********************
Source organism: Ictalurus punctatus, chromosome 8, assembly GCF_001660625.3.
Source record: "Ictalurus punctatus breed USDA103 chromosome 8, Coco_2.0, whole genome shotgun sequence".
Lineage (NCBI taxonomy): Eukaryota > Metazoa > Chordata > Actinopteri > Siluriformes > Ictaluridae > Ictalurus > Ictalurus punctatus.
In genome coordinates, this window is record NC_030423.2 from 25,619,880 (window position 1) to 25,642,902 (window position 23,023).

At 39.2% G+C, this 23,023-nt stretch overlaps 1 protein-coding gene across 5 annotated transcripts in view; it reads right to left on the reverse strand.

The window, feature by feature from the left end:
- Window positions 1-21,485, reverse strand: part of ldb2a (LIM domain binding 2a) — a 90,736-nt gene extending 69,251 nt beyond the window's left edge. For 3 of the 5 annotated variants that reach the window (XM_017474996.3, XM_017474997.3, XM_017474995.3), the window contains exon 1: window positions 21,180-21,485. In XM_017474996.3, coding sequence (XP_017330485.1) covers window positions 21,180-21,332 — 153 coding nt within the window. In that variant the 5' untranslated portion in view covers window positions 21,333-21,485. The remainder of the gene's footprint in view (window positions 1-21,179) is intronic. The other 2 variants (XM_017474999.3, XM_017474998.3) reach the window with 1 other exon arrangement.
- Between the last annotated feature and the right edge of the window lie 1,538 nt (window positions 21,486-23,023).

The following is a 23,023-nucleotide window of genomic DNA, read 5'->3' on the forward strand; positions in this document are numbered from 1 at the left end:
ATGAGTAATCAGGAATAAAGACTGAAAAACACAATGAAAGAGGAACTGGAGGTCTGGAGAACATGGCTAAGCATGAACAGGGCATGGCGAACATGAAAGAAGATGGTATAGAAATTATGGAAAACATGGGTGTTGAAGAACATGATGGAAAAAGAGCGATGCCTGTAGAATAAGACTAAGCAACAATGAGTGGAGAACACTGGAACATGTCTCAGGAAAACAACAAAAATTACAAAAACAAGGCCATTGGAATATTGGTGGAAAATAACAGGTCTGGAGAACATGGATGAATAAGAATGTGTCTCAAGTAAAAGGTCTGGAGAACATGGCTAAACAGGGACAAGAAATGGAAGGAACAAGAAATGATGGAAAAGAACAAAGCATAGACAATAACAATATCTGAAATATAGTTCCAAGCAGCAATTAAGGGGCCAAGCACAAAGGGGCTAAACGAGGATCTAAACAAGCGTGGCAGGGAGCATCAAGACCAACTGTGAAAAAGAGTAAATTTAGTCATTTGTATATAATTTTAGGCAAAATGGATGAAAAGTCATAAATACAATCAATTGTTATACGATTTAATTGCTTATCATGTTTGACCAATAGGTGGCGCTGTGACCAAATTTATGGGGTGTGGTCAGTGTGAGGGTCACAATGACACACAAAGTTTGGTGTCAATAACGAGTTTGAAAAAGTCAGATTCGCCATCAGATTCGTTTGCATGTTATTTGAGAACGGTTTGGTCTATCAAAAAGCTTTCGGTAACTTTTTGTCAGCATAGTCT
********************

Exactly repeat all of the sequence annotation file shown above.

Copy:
Source organism: Ictalurus punctatus, chromosome 8, assembly GCF_001660625.3.
Source record: "Ictalurus punctatus breed USDA103 chromosome 8, Coco_2.0, whole genome shotgun sequence".
Lineage (NCBI taxonomy): Eukaryota > Metazoa > Chordata > Actinopteri > Siluriformes > Ictaluridae > Ictalurus > Ictalurus punctatus.
In genome coordinates, this window is record NC_030423.2 from 25,619,880 (window position 1) to 25,642,902 (window position 23,023).

At 39.2% G+C, this 23,023-nt stretch overlaps 1 protein-coding gene across 5 annotated transcripts in view; it reads right to left on the reverse strand.

The window, feature by feature from the left end:
- Window positions 1-21,485, reverse strand: part of ldb2a (LIM domain binding 2a) — a 90,736-nt gene extending 69,251 nt beyond the window's left edge. For 3 of the 5 annotated variants that reach the window (XM_017474996.3, XM_017474997.3, XM_017474995.3), the window contains exon 1: window positions 21,180-21,485. In XM_017474996.3, coding sequence (XP_017330485.1) covers window positions 21,180-21,332 — 153 coding nt within the window. In that variant the 5' untranslated portion in view covers window positions 21,333-21,485. The remainder of the gene's footprint in view (window positions 1-21,179) is intronic. The other 2 variants (XM_017474999.3, XM_017474998.3) reach the window with 1 other exon arrangement.
- Between the last annotated feature and the right edge of the window lie 1,538 nt (window positions 21,486-23,023).

The following is a 23,023-nucleotide window of genomic DNA, read 5'->3' on the forward strand; positions in this document are numbered from 1 at the left end:
ATGAGTAATCAGGAATAAAGACTGAAAAACACAATGAAAGAGGAACTGGAGGTCTGGAGAACATGGCTAAGCATGAACAGGGCATGGCGAACATGAAAGAAGATGGTATAGAAATTATGGAAAACATGGGTGTTGAAGAACATGATGGAAAAAGAGCGATGCCTGTAGAATAAGACTAAGCAACAATGAGTGGAGAACACTGGAACATGTCTCAGGAAAACAACAAAAATTACAAAAACAAGGCCATTGGAATATTGGTGGAAAATAACAGGTCTGGAGAACATGGATGAATAAGAATGTGTCTCAAGTAAAAGGTCTGGAGAACATGGCTAAACAGGGACAAGAAATGGAAGGAACAAGAAATGATGGAAAAGAACAAAGCATAGACAATAACAATATCTGAAATATAGTTCCAAGCAGCAATTAAGGGGCCAAGCACAAAGGGGCTAAACGAGGATCTAAACAAGCGTGGCAGGGAGCATCAAGACCAACTGTGAAAAAGAGTAAATTTAGTCATTTGTATATAATTTTAGGCAAAATGGATGAAAAGTCATAAATACAATCAATTGTTATACGATTTAATTGCTTATCATGTTTGACCAATAGGTGGCGCTGTGACCAAATTTATGGGGTGTGGTCAGTGTGAGGGTCACAATGACACACAAAGTTTGGTGTCAATAACGAGTTTGAAAAAGTCAGATTCGCCATCAGATTCGTTTGCATGTTATTTGAGAACGGTTTGGTCTATCAAAAAGCTTTCGGTAACTTTTTGTCAGCATAGTCT